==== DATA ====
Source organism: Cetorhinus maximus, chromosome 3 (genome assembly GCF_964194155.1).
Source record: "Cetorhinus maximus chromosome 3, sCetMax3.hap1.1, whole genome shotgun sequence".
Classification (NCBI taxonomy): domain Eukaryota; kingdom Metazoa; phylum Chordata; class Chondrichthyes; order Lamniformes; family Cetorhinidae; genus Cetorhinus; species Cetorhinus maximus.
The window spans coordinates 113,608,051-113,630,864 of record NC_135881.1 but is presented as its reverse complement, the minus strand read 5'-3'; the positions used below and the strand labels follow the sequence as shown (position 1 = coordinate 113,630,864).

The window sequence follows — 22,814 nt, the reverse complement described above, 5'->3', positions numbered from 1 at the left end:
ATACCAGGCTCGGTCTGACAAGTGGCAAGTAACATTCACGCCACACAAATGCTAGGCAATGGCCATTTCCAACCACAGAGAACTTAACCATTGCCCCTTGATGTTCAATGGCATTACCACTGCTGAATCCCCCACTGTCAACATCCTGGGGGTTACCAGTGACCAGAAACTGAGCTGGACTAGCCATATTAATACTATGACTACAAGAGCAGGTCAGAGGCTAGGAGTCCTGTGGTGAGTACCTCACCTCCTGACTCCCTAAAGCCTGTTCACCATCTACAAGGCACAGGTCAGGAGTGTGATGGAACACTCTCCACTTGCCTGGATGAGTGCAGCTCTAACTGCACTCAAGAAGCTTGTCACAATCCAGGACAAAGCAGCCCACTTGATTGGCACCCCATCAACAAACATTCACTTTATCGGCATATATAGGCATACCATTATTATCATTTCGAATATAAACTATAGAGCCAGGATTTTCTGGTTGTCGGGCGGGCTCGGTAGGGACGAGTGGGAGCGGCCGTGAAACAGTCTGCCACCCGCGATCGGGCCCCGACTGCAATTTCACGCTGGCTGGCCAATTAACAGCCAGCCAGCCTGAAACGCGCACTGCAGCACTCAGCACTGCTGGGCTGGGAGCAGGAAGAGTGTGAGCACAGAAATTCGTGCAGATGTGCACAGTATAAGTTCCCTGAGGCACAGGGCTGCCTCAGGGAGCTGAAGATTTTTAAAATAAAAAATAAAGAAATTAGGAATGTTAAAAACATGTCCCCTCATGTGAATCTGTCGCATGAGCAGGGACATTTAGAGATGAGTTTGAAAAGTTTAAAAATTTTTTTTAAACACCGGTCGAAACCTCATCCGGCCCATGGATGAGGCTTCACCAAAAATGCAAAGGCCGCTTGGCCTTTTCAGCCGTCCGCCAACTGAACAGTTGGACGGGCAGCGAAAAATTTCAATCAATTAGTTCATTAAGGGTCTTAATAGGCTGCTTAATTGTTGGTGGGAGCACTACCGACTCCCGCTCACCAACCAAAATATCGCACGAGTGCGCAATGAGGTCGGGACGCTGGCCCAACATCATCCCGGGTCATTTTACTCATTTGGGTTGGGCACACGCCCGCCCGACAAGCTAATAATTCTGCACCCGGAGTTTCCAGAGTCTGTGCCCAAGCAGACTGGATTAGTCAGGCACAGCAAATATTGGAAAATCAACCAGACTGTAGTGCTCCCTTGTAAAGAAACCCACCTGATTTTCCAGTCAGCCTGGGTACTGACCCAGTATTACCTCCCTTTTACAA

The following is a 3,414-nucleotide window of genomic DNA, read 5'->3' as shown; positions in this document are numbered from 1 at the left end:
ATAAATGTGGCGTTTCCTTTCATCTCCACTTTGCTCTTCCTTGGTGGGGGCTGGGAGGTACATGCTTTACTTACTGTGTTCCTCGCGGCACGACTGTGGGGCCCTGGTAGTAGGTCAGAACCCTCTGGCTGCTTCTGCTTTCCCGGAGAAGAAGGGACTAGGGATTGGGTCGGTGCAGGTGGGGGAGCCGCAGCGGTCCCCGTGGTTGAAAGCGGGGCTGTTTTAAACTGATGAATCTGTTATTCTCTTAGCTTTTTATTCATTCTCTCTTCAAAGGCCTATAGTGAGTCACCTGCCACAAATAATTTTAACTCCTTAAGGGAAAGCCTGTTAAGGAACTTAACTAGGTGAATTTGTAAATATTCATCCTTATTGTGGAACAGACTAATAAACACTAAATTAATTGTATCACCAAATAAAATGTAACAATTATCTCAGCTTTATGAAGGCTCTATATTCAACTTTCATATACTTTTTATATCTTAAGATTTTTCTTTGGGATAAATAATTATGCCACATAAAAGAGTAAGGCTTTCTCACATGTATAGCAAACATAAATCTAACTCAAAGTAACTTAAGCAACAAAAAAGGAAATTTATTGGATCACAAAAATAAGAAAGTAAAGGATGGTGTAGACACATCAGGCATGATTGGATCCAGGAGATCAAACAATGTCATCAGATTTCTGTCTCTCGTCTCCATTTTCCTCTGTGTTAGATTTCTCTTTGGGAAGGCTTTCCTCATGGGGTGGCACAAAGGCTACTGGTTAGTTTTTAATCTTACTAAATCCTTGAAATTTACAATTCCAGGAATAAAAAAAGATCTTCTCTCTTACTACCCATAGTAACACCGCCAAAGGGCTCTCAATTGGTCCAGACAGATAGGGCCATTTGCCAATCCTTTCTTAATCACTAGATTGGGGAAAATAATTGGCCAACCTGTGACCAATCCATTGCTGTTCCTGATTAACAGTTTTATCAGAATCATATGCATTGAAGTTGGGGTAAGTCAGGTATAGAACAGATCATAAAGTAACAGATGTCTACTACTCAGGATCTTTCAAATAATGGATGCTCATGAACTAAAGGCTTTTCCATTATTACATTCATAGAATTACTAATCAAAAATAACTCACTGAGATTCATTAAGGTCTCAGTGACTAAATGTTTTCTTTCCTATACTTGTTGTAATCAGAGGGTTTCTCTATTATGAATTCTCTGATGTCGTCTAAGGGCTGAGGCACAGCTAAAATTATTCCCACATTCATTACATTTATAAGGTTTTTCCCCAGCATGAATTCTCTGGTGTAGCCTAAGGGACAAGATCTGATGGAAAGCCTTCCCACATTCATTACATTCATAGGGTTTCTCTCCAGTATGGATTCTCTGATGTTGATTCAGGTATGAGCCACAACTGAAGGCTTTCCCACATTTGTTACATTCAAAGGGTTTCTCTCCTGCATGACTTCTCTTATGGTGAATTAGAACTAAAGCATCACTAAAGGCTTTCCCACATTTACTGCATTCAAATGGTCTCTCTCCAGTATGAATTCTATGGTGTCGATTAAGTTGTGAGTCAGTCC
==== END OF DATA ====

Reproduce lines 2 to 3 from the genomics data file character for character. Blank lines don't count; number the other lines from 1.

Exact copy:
Source record: "Cetorhinus maximus chromosome 3, sCetMax3.hap1.1, whole genome shotgun sequence".
Classification (NCBI taxonomy): domain Eukaryota; kingdom Metazoa; phylum Chordata; class Chondrichthyes; order Lamniformes; family Cetorhinidae; genus Cetorhinus; species Cetorhinus maximus.